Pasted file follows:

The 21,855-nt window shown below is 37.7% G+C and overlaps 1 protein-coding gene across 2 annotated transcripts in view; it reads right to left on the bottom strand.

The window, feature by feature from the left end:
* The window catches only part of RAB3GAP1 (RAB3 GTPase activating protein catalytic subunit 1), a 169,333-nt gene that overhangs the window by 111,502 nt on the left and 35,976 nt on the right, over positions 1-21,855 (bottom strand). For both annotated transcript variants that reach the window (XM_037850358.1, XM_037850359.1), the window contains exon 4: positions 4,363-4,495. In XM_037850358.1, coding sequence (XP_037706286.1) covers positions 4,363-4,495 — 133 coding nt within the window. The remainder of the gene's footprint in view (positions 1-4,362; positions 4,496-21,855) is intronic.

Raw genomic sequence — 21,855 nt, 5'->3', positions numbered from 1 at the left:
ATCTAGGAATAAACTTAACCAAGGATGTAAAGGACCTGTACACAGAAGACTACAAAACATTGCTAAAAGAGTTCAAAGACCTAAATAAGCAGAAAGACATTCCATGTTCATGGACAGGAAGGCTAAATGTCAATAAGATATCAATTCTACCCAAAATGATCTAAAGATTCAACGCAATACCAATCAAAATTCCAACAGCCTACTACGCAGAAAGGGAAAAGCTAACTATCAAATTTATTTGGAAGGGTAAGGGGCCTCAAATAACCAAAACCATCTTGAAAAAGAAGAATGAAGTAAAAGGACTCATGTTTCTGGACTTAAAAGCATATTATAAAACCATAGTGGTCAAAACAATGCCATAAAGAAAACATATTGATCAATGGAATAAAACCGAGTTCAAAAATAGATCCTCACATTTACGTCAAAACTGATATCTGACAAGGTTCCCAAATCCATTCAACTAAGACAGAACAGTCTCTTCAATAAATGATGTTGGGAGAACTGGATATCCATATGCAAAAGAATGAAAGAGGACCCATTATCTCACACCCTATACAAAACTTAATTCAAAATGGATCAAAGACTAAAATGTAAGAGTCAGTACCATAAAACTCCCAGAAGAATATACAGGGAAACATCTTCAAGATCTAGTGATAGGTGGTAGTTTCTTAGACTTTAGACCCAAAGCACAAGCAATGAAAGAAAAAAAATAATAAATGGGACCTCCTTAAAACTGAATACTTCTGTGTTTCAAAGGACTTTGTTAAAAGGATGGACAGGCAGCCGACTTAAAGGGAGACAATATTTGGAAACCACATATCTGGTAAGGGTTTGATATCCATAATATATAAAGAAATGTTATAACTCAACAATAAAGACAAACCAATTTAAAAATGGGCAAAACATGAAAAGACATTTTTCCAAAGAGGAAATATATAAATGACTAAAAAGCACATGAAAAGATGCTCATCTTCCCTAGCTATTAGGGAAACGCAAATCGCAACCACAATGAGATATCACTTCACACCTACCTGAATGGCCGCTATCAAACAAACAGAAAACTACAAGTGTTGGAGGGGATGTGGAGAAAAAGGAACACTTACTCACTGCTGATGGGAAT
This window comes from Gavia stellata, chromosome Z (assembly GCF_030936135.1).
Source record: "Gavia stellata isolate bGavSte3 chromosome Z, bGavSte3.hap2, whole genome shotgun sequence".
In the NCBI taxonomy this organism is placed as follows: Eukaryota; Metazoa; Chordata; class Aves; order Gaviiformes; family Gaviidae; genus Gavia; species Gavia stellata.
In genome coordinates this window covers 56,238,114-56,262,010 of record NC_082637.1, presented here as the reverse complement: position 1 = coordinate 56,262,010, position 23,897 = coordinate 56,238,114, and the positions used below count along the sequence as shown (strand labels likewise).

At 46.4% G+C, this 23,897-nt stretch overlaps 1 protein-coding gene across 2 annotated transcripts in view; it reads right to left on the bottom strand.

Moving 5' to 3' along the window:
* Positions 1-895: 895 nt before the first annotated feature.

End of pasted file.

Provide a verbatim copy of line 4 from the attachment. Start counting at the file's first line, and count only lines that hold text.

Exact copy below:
Raw genomic sequence — 21,855 nt, 5'->3', positions numbered from 1 at the left: